ROCKVILLE — Think of the county seat of Parke County as Crown Point South … with covered bridge instead of brewpub tours as one of the county's leading attractions.
Antique stores ring the courthouse square in Rockville just as they do in Crown Point. There is a winery in the Old Jail Inn instead of an artisan brewery, but the 36 Saloon is also a popular food and beverage spot on the square's northeast corner.
Both municipalities, of course, benefit from their proximity to local parks that beckon boaters, campers, hikers, bikers, canoeists, fishermen and nature lovers as well as those in the market for nostalgia and kitsch.
But it is a testament to the popularity of the Parke County Covered Bridge Festival, celebrating "The Covered Bridge Capital of the World," that Parke County's vintage wooden spans have been listed among the state's top attractions for the 60 years since the festival's inception.
The county's 31 covered bridges — the two oldest of which were built in 1856 — have kept it on the map as well as kick-started its tourism industry. Festivals have drawn anywhere from 1 million to 2 million visitors depending on the weather for 10 days each October, according to Kelsey Canfield, executive secretary of Parke County, Inc. Her agency promotes the event featuring “homemade, hand crafter vendors” and nonprofit food shacks on the square.
Bus tours of the bridges leave from a nearby tourism information center during the event.
How many other tourists view them on self-guided tours, which are possible year round for motorists and bicyclists along five color-coded routes, is anyone's guess. Travel & Leisure magazine once voted the 24- to 36-mile long routes an American Best Winter Drive.
Jim Meece, president of the county Convention and Visitors Commission as well as a Parke County commissioner, ensures visitors can reach them along the many blacktop roads and trails. Infrastructure, he says, ranks high among the county's priorities not only for transportation, but tourism.
When the 245-foot covered bridge spanning Raccoon Creek in Bridgeton was destroyed by arson in 2005, Meece helped establish a fundraising campaign to rebuild it a year later. He's also overseen construction of new spans at five sites, so aging covered bridges could be bypassed by vehicle traffic in favor of foot.
Similarly, he and others have been refurbishing an abandoned railroad bridge near Montezuma to provide a concrete walkway for bicyclists and hikers on the Gateway Trail Association route into Vermillion County.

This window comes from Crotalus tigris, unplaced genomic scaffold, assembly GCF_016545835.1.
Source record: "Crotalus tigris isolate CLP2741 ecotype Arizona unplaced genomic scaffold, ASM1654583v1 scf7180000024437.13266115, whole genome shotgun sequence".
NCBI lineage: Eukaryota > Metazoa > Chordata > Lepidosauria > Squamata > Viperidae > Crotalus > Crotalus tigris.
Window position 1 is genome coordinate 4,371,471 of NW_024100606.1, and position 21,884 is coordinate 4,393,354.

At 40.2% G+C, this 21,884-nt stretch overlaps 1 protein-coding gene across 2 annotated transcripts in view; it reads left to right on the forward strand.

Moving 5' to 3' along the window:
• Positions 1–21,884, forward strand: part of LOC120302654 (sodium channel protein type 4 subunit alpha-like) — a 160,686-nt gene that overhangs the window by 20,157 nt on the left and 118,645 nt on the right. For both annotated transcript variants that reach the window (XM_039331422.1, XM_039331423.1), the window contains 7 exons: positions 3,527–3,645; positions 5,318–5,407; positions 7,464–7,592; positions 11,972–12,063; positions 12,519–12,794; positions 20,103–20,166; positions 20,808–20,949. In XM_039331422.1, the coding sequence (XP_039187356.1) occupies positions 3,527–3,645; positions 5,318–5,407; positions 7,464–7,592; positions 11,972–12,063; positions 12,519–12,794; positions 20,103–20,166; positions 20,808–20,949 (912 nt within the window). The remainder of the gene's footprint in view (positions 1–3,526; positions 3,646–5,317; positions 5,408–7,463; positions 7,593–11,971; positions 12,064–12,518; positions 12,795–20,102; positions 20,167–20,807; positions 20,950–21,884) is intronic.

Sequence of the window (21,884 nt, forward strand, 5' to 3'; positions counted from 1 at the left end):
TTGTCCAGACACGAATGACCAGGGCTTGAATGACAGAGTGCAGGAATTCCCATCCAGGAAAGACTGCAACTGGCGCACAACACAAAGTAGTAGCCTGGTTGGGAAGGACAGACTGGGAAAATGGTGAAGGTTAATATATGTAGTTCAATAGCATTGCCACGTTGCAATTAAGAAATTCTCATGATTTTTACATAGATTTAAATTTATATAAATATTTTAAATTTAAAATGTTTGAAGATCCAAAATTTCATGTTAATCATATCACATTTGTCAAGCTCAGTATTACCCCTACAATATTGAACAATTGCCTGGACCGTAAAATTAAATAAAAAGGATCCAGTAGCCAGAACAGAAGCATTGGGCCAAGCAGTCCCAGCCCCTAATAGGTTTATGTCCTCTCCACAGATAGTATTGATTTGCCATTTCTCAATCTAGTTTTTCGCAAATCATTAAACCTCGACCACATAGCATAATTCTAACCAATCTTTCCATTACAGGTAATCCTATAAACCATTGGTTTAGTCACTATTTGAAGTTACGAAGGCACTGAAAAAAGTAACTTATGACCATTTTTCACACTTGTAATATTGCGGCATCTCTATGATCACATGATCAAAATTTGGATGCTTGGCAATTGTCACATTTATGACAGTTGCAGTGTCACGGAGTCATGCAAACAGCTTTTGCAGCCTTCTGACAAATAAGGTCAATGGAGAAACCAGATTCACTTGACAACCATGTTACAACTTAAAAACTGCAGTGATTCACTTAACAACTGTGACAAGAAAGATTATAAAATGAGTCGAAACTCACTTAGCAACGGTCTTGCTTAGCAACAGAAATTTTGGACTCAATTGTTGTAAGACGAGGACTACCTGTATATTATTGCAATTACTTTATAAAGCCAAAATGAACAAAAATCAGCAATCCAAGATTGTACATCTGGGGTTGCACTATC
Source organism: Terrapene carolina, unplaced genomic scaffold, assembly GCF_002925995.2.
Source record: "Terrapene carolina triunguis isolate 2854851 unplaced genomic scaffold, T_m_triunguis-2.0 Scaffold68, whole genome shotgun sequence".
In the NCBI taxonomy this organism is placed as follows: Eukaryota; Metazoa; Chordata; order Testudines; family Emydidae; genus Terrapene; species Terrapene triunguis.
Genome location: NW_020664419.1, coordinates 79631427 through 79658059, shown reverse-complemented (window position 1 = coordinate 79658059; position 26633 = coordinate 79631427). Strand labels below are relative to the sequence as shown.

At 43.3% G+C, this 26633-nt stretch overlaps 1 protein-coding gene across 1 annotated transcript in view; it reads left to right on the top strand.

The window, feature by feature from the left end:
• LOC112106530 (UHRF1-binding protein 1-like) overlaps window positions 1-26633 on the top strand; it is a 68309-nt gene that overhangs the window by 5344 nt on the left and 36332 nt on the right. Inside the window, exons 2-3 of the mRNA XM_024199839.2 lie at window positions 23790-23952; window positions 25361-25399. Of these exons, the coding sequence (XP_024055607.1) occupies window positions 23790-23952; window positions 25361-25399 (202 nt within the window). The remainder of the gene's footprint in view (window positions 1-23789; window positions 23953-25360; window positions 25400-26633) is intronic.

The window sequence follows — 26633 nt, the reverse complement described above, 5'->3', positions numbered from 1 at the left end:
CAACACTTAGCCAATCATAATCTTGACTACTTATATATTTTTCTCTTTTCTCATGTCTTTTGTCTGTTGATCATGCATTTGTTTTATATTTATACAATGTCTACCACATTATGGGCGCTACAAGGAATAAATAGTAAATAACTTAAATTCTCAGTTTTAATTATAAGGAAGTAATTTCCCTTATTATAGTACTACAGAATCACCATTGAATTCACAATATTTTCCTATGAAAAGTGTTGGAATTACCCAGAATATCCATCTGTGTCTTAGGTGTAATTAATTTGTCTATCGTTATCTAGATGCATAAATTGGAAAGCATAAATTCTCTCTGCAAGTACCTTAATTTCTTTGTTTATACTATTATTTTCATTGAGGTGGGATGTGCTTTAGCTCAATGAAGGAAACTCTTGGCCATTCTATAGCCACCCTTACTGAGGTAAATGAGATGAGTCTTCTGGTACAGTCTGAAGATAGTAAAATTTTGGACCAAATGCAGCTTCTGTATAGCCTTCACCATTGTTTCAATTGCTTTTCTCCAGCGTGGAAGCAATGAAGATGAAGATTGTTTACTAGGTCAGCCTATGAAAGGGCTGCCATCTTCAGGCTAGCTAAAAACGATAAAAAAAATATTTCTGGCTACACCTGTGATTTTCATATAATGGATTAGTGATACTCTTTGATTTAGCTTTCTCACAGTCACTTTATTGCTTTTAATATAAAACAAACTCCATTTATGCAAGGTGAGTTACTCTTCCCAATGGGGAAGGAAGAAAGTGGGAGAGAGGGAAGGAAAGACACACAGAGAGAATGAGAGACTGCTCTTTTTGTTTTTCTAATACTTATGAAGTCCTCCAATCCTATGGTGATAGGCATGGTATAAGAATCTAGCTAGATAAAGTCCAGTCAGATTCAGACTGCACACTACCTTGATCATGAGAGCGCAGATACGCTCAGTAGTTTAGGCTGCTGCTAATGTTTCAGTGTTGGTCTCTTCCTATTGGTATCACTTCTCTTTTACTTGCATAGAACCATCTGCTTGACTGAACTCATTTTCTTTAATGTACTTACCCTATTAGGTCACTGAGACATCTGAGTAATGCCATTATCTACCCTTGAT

Meece is well aware of the Covered Bridge Festival's economic impact over the decades. His mother, Martha Presslor, was among the first vendors selling maple syrup at the inaugural fest in 1957. She added sassafras candy at the first Maple Syrup Festival three years later (the 2018 event is Feb. 24-25 and March 3-4) as the family business, Sweetwater Farms, continued to flourish.
Three other maple syrup camps participate in the fair, and Sweetwater Farms sells literally a ton of sassafras candy in 6-ounce bags for $2 to the thousands who annually attend, Meece says.
Being near Turkey Run State Park in nearby Marshall, Shades State Park and the Raccoon State Recreation Area helps attract visitors, Meece says, but the county holds its own despite an annual tourism budget of only $125,000 and the lack of a "sizable, name hotel with someone who could organize events."
“Parke County is not a destination, but we are doing a better job of becoming a destination,” Meece said.
Similar rural counties, such as Brown, known for its artist colony and fall foliage, can rely on interstate travelers, Meece noted, but Parke is some 40 miles from the nearest interstate.
A living history museum, Billie Creek Village near Cecil Harden Lake (aka Raccoon Lake), which once hosted the largest Civil War re-enactment in Indiana, has struggled to stay afloat. Re-enactors were unable to co-ordinate their annual participation, for instance, and such sites “have to have programs going all the time,” Meece added.
Billie Creek Village's future is uncertain, and plans for a round barn "convention center" there were scrubbed, but Meece hopes a new owner might one day revive the 70-acre site which features 38 historical structures.
Meanwhile Raccoon State Recreation Area provides beachfront RV sites as well as boating and fishing. The 36 Saloon is a destination for motorcyclists (“You mention Rockville to any motorcyclists and they all say 'Oh, yeah, that's where the 36 Saloon is,'” Meece says), and the Heirloom Traders Association has 11 member antique stores in and around Rockville.
Shopping, recreation and journeys into the past … if Parke County hasn't quite made it as a year-round tourist destination, it's not from lack of trying.